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Travel to Philippines


Travel to Philippines

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TryAgain
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Hi all, I was wondering if it is possible to travel to the Philippines whilst being a RSO. Has anyone any experience of doing this? I’m medium risk as far as I’m aware, and was recently told it’s impossible for me to be down graded anytime soon. I’m hoping to travel there to get married to my long term partner (who is from there). Are green notices issued to all RSO’s wanting to travel in all situations or as I’ve been reading recently only if the police have concern about you travelling and committing an offence abroad? And is it any use applying for a visa from the Philippine embassy for the trip?

Thanks in advance for any help/advice.
AB2014
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TryAgain - 11 May 22 7:06 PM
Hi all, I was wondering if it is possible to travel to the Philippines whilst being a RSO. Has anyone any experience of doing this? I’m medium risk as far as I’m aware, and was recently told it’s impossible for me to be down graded anytime soon. I’m hoping to travel there to get married to my long term partner (who is from there). Are green notices issued to all RSO’s wanting to travel in all situations or as I’ve been reading recently only if the police have concern about you travelling and committing an offence abroad? And is it any use applying for a visa from the Philippine embassy for the trip? Thanks in advance for any help/advice.

There was a guy who posted on here a while ago. The police issued an Interpol notice and he was turned back on arrival in the Philippines. That wasn't necessarily about him, as if they do a risk assessment, they take the destination country into account. You could try applying for a visa, but they could very well say no and then they would know about your record and you would effectively be banned forever. However, if you wait and then apply after you come off the SOR, the police would have no involvement and it would be up to you what you do.

=========================================================================================================

Robert Lightfoot, former head of NASA, said it succinctly in his parting speech in April 2018: Protecting against risk and being safe are not the same thing ... [W]e must move from risk management to risk leadership. From a risk management perspective, the safest place to be is on the ground. From a risk leadership perspective, I believe thats the worst place [we] can be.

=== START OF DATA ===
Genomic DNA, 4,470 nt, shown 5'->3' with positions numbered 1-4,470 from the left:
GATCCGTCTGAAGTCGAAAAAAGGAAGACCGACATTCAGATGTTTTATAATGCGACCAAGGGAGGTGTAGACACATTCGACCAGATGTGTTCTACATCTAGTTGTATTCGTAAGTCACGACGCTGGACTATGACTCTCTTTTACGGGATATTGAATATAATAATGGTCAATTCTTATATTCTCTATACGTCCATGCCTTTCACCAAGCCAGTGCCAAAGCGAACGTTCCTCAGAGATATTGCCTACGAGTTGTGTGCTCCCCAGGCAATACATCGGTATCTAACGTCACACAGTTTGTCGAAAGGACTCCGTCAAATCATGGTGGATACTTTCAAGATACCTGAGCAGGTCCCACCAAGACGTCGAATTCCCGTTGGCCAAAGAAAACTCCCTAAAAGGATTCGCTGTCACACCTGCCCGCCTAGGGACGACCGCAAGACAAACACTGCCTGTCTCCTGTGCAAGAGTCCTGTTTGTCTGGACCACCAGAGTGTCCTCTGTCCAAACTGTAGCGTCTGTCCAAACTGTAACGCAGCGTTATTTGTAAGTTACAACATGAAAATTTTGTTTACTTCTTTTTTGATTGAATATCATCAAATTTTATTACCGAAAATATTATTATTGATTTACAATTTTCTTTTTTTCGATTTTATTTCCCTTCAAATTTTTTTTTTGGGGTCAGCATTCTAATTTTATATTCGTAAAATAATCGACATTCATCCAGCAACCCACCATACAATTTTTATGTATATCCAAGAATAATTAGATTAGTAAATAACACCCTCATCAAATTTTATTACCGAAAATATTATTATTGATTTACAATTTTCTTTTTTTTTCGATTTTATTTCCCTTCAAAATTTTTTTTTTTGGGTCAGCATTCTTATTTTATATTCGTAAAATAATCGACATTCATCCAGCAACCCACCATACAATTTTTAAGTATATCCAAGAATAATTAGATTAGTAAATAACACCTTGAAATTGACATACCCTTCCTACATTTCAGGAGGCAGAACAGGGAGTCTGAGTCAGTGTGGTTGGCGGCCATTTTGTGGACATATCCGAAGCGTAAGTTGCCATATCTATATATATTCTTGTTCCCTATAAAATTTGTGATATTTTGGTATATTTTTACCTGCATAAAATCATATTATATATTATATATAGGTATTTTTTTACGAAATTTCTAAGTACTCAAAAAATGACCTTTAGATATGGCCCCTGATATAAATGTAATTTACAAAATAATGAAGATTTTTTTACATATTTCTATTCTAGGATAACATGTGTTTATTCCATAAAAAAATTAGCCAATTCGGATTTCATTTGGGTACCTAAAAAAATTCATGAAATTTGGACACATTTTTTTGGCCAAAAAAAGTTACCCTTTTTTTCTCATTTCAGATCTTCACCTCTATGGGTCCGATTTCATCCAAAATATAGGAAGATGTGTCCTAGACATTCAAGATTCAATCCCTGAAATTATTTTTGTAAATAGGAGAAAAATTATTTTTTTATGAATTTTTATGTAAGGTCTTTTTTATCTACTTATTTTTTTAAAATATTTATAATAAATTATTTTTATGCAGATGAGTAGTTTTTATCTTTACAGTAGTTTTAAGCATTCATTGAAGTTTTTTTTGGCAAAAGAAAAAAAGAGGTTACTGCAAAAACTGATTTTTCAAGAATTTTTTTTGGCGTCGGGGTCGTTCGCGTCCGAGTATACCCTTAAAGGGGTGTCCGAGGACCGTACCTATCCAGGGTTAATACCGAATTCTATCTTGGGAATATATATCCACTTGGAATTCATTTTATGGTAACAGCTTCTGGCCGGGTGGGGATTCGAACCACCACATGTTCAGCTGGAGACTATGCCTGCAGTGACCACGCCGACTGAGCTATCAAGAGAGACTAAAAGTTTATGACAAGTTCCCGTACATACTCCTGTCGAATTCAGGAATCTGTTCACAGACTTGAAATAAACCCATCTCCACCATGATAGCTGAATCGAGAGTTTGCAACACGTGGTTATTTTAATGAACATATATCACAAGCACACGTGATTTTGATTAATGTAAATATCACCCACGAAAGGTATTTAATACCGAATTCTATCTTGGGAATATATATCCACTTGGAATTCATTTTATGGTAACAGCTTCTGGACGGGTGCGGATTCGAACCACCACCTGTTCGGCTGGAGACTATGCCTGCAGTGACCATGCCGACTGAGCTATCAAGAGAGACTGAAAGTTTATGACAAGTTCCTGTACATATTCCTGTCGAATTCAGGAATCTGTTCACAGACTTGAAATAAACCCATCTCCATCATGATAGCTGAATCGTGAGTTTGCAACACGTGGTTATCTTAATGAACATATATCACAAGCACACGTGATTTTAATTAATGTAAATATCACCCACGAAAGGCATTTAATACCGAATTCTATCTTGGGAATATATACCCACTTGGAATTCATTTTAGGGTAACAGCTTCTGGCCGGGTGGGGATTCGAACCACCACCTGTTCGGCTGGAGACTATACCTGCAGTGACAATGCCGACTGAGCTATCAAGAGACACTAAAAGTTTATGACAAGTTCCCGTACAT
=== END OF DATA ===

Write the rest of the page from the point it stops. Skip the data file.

TryAgain
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Thanks for the reply. Ideally I would wait yes, but I can’t wait 8 more years to see my partners’ family etc, and it would mean so much to all involved if I were to be able to have a ceremony there, so was wondering if it is possible if it’s for a genuine reason to go there, and obviously be able to prove I’m not traveling there alone for some sort of sordid vacation. I don’t know if you get the opportunity to explain your reasons for going abroad/who you will be with/contact details of said person etc, if that were to be taken into account before just assuming everyone going there needs a green notice placed on them to prevent them reaching their destination.
AB2014
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TryAgain - 12 May 22 10:35 PM
Thanks for the reply. Ideally I would wait yes, but I can’t wait 8 more years to see my partners’ family etc, and it would mean so much to all involved if I were to be able to have a ceremony there, so was wondering if it is possible if it’s for a genuine reason to go there, and obviously be able to prove I’m not traveling there alone for some sort of sordid vacation. I don’t know if you get the opportunity to explain your reasons for going abroad/who you will be with/contact details of said person etc, if that were to be taken into account before just assuming everyone going there needs a green notice placed on them to prevent them reaching their destination.

I'm sure most of on here are sympathetic to your case. I don't think I can say the same for the Philippines immigration authorities, though. Another forum user said he was very badly treated because of a green notice, so it's all about whether you can convince the police not to issue one. It has been alleged that some forces issue one as a matter of policy for certain destinations, and once that notice has been issued, if you are turned away, that will remain on your record there so once you have been turned away, you are unlikely to get in at a later date. So, it would depend partly on how well you get on with your local police, but even then the decision is likely to be made higher up. They will take the input of your local police into account, but the people you deal with might well have no idea whether a green notice will be issued.

=========================================================================================================

Robert Lightfoot, former head of NASA, said it succinctly in his parting speech in April 2018: Protecting against risk and being safe are not the same thing ... [W]e must move from risk management to risk leadership. From a risk management perspective, the safest place to be is on the ground. From a risk leadership perspective, I believe thats the worst place [we] can be.

punter99
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Green notices are not issued automatically for medium risk people, but the process involves 3 different police officers. There is the PPU, the International Liaison Officer (ILO) and the National Crime Agency (NCA), who will all be part of the decision making process.